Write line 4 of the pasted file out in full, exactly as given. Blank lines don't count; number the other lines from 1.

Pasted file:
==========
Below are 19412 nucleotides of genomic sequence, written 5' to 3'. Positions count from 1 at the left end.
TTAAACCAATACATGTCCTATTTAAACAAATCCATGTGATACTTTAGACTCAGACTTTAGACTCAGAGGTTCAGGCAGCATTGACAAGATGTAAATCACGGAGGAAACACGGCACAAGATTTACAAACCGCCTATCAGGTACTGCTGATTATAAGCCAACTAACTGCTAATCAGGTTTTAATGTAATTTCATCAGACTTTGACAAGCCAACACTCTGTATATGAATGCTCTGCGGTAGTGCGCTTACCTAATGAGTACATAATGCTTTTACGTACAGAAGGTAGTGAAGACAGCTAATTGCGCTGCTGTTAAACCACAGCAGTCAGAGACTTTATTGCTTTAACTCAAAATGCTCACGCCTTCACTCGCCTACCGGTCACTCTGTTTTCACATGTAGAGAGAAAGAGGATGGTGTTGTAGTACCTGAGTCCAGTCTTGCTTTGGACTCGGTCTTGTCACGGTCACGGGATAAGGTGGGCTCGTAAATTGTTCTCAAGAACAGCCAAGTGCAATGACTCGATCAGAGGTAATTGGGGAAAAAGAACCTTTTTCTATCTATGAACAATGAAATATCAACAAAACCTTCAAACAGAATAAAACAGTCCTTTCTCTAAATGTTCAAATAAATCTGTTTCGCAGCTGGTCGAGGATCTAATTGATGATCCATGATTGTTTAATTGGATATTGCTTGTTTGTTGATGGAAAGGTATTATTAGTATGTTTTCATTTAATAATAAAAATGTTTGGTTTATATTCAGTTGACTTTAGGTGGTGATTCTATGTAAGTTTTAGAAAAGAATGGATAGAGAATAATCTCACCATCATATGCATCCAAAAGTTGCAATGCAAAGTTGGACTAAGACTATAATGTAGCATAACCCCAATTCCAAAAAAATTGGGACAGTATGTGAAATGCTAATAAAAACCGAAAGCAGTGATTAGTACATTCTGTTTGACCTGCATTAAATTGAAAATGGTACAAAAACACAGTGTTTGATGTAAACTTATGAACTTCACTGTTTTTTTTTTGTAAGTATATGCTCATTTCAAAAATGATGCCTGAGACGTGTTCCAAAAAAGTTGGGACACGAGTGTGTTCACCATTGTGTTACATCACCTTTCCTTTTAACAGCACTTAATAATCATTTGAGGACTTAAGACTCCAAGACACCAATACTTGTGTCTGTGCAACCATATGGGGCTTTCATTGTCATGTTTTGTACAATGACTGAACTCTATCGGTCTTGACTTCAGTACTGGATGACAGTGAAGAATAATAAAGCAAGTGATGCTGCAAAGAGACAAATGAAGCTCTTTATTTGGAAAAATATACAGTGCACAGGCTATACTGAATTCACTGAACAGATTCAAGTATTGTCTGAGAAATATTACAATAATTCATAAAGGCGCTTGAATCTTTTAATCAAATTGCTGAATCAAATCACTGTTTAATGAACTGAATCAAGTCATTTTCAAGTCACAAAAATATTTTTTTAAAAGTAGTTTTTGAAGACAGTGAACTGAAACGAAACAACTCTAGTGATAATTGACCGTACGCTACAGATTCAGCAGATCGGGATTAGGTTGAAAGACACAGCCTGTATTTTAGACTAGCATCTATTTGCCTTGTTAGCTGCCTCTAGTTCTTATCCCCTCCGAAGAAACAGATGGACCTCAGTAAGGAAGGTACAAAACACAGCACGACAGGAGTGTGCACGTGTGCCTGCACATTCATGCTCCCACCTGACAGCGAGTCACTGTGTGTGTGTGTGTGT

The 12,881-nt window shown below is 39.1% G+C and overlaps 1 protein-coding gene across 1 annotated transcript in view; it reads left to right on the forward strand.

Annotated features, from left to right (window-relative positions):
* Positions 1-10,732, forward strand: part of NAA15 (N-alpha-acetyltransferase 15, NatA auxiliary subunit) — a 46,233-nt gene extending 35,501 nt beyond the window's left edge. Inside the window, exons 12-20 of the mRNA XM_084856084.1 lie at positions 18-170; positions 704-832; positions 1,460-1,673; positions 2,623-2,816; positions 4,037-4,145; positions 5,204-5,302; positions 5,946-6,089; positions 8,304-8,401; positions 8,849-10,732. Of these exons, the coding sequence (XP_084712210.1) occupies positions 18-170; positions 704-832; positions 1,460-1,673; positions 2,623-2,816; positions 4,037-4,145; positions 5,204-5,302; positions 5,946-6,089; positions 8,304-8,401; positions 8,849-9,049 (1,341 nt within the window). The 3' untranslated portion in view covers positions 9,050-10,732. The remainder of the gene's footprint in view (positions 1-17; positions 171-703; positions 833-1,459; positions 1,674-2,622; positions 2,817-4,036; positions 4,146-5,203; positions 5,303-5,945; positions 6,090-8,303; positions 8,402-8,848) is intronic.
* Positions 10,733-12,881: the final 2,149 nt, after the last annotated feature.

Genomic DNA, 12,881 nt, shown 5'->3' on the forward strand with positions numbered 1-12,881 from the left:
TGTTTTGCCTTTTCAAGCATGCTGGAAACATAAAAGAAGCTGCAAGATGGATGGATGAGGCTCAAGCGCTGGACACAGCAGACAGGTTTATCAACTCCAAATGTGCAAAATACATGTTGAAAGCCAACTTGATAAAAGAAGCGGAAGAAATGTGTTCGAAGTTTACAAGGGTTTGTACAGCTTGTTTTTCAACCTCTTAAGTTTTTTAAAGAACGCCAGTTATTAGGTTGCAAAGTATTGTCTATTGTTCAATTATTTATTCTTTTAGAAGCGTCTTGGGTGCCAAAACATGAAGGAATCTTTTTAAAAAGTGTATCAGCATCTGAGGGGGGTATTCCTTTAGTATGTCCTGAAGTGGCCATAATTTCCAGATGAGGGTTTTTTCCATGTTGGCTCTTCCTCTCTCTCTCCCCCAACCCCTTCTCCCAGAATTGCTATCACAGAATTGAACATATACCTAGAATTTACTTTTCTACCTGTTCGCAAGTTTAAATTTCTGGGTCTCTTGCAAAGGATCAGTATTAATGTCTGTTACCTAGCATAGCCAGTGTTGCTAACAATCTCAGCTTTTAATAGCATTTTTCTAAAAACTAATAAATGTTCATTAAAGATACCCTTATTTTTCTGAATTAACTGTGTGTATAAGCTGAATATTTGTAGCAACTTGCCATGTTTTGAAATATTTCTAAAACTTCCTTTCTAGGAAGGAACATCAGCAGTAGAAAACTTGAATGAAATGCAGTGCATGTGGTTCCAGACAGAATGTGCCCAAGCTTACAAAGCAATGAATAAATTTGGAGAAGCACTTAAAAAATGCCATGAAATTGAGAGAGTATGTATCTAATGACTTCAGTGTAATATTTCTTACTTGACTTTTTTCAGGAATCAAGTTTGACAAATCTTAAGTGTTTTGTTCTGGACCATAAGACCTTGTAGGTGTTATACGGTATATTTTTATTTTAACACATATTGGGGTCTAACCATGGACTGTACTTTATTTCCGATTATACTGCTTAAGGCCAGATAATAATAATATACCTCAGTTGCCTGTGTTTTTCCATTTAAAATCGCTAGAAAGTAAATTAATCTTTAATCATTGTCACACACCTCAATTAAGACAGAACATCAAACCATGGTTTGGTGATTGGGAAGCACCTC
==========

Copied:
Annotated features, from left to right (window-relative positions):